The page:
Bangkok, 12 April 2013 — From January to May in Asia Pacific, we celebrate three New Year festivals. On 1 January, is the internationally recognised Roman calendar New Year celebration, marked by midnight fireworks. Then the Lunar Chinese and Vietnamese New Year (which this year fell on 11 February, 2013) lights up the night sky with red lanterns and the famous dragon dances.
Finally, we have Songkran, or the water festival, celebrated in Thailand, Cambodia, Laos and Myanmar. This year it will be celebrated from 13 to 15 April. In Cambodia, the water festival is known as Coul Chnam Tmey, in Laos it is Pee Mai, and in Burmese, Thingyan.
The New Year provides a fresh opportunity to reflect on the past and welcome the new future ahead. Past experiences are gifts in time — experiences that may have been joyful, saddening, great— or just simple and ordinary routine.
Songkran/ Coul Chnam Tmey/ Pee Mai/ Thingyan is based on the lunar calendar system and fixed between the 13 – 15 April each year. Festivities are traditionally marked by splashing water on friends and strangers alike. With peak summertime heat temperatures frequently soaring above 40 degrees celsius, the water festival is the ideal celebration for the season.
Throwing water originated as a way to pay respect to elders and respected community members. Water that had been used to clean Buddha statues was then taken to bless elders and family members by pouring the “good fortune” over them. Under the scorching April sun, the water is a blessing that cools down and refreshes the body.
Gratitude to JRS staff and families
As the main activity of the festival is “to visit and pay respects to elders, including family members, friends, neighbours, and monks,” I would like to extend my gratitude to the JRS family and also, the families of JRS staff.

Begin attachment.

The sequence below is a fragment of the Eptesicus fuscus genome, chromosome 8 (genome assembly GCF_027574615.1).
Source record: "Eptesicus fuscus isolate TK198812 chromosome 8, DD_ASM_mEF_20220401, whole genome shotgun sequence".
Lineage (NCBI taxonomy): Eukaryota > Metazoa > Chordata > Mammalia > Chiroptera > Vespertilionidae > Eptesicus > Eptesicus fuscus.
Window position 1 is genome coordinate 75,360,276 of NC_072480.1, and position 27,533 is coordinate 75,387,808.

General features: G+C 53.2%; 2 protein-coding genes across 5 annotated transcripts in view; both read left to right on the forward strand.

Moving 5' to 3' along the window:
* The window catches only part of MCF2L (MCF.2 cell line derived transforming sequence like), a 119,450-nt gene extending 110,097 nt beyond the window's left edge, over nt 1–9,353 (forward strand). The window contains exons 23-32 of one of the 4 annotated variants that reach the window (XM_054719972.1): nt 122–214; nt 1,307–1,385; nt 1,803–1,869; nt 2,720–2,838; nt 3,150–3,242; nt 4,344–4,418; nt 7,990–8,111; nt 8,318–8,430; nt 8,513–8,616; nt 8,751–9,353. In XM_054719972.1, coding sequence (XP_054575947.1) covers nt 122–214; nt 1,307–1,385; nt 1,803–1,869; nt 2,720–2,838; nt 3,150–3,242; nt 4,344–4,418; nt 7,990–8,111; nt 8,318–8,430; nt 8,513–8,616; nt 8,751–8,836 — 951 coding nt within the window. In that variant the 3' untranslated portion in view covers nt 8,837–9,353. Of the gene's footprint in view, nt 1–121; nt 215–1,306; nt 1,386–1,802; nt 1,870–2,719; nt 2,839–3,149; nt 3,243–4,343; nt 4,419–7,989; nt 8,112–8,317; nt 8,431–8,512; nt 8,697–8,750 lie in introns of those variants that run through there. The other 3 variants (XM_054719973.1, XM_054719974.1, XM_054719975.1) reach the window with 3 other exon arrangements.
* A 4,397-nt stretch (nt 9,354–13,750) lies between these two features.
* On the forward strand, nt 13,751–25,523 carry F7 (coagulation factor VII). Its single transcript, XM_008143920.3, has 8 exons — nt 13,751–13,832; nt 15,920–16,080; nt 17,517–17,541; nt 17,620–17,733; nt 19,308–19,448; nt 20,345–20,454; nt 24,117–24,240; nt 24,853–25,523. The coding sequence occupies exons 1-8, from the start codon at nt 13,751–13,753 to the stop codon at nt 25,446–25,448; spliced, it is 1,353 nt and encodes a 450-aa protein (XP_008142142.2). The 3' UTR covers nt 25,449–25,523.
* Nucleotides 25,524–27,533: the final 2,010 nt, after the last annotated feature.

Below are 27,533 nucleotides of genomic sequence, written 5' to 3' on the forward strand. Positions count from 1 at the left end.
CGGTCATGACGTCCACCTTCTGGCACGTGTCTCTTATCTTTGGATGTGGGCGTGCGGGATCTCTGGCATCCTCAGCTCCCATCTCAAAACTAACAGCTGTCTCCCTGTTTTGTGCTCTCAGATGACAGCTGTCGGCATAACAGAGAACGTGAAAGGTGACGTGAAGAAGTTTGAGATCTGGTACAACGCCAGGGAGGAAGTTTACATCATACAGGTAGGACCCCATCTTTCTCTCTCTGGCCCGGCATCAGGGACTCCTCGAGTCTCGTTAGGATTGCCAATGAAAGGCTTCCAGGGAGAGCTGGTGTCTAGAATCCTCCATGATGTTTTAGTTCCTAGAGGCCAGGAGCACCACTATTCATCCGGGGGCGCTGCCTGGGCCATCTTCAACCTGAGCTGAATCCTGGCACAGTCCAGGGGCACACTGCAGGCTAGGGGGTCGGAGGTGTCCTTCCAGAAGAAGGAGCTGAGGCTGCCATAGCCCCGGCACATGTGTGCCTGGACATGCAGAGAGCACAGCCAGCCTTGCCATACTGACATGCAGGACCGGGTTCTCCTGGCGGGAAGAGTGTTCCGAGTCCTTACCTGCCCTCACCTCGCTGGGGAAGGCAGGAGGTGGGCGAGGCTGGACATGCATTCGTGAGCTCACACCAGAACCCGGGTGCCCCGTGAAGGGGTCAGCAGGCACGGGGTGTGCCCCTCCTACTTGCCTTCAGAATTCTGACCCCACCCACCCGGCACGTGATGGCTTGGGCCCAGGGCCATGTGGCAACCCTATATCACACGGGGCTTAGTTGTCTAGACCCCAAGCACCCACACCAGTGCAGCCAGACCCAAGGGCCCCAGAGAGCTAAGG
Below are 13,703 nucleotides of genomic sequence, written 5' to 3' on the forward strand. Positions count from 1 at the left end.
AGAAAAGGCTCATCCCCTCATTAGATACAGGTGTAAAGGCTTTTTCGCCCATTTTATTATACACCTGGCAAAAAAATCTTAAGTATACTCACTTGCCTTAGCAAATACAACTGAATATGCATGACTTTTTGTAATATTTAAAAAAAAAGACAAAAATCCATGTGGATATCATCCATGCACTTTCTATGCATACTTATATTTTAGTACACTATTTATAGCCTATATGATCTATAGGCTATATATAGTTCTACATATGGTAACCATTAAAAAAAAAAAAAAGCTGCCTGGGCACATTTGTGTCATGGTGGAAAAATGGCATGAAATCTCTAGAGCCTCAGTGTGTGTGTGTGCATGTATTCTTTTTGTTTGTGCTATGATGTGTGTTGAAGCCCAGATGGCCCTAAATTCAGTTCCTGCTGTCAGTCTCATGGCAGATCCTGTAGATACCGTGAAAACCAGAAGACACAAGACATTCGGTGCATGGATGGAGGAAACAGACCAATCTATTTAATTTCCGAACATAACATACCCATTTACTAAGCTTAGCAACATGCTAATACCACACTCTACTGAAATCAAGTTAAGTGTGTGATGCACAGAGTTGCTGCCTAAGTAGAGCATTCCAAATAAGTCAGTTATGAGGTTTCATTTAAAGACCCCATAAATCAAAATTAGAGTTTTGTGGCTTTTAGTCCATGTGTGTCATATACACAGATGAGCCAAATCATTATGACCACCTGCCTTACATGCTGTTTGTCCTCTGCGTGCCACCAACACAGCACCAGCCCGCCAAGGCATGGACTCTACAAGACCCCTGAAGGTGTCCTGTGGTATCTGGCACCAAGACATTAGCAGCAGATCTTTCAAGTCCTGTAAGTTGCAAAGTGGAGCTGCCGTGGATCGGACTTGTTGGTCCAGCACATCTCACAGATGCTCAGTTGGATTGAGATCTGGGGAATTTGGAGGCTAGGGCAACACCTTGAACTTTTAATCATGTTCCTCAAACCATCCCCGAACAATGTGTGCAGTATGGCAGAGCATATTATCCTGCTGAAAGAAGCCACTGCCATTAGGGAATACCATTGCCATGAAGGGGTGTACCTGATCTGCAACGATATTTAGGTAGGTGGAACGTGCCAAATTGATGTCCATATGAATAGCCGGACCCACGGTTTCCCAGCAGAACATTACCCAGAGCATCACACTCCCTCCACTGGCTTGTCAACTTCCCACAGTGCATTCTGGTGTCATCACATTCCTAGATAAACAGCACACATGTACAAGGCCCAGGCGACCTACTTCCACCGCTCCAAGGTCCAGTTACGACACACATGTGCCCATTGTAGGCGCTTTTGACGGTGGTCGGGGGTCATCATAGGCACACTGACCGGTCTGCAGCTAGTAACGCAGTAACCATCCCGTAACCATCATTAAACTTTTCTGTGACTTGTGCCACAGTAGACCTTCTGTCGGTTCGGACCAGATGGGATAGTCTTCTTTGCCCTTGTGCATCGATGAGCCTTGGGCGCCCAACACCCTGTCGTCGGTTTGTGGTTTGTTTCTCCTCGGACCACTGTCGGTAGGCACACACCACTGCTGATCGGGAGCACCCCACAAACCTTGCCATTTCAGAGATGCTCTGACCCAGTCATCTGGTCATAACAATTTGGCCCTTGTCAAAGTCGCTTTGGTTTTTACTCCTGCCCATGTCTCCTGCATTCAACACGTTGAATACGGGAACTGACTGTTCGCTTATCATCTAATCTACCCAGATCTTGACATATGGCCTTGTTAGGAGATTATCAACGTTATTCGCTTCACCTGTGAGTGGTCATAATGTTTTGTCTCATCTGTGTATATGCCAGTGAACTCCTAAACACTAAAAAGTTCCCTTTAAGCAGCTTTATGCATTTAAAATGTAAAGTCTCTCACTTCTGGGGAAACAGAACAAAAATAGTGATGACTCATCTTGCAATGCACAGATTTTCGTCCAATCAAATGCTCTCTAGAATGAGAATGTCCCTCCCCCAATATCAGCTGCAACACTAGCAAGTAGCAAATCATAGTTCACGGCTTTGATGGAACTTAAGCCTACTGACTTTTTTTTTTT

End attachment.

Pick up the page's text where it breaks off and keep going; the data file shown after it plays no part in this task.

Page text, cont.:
Our mothers, fathers, wives, husbands, siblings and cousins are great blessings to us and we thank them for letting us work with JRS. We work to make the values of compassion, hope, dignity, solidarity, hospitality, justice and participation, tangible in society.
By taking the blessings of the family we have at home and extending that love and service to refugees, asylum seekers, and displaced people in the region, we spread the gifts that God has given us.
At this time, the refugees, asylum seekers and displaced people are people surviving at the margins of society. They fled persecution and hardship at home to seek safety. Yet fear and hostility, with scant hospitality, pervade dominant political and legal rhetoric today.
Their asylum experience is like walking under the scorching April sun in Thailand— brittle thirst and a throat parched of voice force them into hiding. This new year —Songkran, Coul Chnam Tmey, Pee Mai and Thingyan— we can share blessed water, pouring it gently on the shoulders of the displaced, through our renewed commitment to welcome refugees and asylum seekers with hospitality. The people we serve gradually become our family through daily interaction and sharing their lives with us.
Let us remember our fellow JRS staff in Thailand, Cambodia, the Philippines, Indonesia, Australia, Timor-Leste and Papua New Guinea, who strive to make the values of JRS a reality in society. It is a time for all of us to pay respect, quench our hearts with water, and share blessings. By doing so, we will have more hands to give water to those who need it.
Happy Songkran, Coul Chnam Tmey, Pee Mai and Thingyan from Bangkok!